Children’s Book Illustrators


This week I’ve been reading about how to recognize a well-illustrated book, meaning one that promotes visual literacy. Children today must learn to be discriminating about what they see, more so now than ever, considering how much visual stimulation they are bombarded with day in and day out.
So what makes a book well-illustrated? I would say that the illustrations should reinforce or enhance the story, should help build up the characters, setting, or mood, and should build children’s appreciation of art. Here are a few examples, both old and new:

“Historical” Illustrators:

Beatrix Potter

Beatrix Potter [Public domain], via Wikimedia Commons

Jean de Brunhoff

Jean de Brunhoff [Public domain], via Wikimedia Commons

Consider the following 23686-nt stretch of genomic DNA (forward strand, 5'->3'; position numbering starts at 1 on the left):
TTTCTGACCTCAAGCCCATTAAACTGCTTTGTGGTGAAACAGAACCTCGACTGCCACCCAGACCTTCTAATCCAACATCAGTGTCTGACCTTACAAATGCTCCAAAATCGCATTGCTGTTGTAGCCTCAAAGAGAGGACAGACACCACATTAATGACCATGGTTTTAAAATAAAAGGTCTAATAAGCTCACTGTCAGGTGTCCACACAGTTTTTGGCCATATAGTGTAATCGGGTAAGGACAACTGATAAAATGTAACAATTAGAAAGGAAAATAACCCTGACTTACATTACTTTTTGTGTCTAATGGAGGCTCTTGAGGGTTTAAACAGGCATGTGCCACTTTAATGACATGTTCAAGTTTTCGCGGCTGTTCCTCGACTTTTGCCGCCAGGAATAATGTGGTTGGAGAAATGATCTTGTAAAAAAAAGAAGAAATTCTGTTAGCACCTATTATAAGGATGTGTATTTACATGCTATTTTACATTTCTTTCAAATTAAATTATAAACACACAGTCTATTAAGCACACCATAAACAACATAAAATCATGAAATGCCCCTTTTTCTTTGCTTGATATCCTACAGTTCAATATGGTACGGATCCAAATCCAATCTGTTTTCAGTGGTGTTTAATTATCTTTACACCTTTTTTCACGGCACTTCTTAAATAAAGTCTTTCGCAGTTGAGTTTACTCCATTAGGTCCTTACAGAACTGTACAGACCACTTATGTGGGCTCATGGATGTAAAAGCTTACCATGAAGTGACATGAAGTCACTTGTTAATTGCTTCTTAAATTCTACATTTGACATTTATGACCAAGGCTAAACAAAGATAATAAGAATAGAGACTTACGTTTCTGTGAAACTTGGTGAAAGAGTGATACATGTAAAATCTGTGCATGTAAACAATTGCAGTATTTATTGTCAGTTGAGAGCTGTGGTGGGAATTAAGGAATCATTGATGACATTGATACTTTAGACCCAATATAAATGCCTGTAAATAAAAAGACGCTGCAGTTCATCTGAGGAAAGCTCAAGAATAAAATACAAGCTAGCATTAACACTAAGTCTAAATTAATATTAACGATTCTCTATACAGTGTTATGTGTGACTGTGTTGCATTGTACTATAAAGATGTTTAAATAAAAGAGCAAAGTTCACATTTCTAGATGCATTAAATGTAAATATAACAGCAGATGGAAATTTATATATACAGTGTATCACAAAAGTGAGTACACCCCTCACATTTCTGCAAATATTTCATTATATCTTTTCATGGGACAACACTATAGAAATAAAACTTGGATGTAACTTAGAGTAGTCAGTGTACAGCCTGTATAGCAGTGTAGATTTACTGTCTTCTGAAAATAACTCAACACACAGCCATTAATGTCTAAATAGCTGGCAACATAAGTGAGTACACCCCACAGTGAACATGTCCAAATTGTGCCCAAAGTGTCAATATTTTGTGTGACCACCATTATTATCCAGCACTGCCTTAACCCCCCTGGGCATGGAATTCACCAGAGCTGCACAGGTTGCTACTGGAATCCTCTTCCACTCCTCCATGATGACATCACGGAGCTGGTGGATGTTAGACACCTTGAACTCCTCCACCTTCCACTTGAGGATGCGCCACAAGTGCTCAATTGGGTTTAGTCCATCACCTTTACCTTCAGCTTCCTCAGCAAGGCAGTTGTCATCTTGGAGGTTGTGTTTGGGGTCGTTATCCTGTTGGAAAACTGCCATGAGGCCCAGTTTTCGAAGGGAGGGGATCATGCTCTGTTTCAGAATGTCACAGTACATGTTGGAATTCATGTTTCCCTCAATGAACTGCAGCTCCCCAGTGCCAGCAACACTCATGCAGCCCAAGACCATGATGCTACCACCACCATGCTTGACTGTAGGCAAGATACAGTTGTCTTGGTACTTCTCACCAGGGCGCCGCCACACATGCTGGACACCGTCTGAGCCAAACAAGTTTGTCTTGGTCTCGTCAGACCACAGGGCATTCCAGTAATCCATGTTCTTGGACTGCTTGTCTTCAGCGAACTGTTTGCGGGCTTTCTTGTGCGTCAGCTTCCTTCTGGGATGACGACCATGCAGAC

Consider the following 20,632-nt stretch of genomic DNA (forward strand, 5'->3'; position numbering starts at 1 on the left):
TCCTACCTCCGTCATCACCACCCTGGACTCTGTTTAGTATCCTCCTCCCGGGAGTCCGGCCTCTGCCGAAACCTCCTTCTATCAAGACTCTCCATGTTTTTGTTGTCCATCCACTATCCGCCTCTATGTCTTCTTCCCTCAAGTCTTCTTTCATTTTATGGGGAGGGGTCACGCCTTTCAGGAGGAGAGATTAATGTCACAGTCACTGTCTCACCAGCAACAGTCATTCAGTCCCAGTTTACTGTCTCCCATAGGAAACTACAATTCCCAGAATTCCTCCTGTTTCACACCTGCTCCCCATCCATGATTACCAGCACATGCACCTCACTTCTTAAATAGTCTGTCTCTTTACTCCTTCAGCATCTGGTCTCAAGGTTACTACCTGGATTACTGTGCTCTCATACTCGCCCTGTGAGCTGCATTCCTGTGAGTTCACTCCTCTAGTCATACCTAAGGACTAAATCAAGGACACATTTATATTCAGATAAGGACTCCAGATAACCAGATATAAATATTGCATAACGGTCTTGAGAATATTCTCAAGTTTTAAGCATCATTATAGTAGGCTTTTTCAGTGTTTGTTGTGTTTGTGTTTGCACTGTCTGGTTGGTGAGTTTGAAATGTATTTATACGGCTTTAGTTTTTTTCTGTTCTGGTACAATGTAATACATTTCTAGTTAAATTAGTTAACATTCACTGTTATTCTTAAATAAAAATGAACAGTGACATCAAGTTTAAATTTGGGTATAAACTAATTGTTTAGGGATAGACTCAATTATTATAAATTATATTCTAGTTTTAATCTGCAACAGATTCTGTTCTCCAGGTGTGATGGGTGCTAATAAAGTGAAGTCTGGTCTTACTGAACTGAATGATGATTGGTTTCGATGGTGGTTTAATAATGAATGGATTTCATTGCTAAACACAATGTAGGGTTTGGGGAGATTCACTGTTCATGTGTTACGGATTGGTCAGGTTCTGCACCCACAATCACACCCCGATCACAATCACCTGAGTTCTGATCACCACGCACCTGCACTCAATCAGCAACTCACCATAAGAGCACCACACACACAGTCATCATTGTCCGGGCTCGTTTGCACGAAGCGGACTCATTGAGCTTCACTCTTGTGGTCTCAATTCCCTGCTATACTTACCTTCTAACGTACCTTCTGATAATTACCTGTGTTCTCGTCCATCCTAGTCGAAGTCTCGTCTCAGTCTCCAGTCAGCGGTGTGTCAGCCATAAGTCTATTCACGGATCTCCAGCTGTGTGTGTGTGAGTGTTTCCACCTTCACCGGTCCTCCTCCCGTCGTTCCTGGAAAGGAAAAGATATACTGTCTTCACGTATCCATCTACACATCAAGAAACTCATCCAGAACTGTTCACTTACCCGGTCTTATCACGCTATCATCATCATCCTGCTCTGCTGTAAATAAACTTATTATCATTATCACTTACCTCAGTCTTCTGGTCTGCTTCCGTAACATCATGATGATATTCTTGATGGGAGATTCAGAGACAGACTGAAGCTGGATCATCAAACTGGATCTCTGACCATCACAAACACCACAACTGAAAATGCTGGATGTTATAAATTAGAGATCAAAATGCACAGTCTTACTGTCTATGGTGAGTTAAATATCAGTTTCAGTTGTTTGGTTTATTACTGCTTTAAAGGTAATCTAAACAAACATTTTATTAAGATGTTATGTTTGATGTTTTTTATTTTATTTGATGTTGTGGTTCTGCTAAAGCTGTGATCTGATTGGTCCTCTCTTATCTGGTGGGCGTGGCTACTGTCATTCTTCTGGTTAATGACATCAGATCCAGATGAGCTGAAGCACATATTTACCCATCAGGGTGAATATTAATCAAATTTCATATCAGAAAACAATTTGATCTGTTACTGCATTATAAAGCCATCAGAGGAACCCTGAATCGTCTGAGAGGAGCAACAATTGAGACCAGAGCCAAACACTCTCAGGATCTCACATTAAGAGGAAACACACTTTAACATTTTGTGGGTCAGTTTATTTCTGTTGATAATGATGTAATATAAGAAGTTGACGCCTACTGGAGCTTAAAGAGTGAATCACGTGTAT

Pyle John Tenniel

John Tenniel [Public domain], via Wikimedia Commons


By Illustration by W.W. Denslow (d. 1915) [Public domain], via Wikimedia Commons


By Randolph Caldecott, engraved and printed by Edmund Evans (Library of Congress[1][2]) [Public domain], via Wikimedia Commons

“Contemporary” Illustrators:

Felicia Bond

By Felicia Bond, Illustrator (Supplied by Felicia Bond, illustrator) [CC BY-SA 3.0 (, via Wikimedia Commons


Michael Hague “Queen of the Black Coast by Robert E Howard” Photo by Plum leaves


Shaun Tan “Lost Things” Photo by Dunkers kulturhus


Leave a Reply

Fill in your details below or click an icon to log in: Logo

You are commenting using your account. Log Out /  Change )

Google photo

You are commenting using your Google account. Log Out /  Change )

Twitter picture

You are commenting using your Twitter account. Log Out /  Change )

Facebook photo

You are commenting using your Facebook account. Log Out /  Change )

Connecting to %s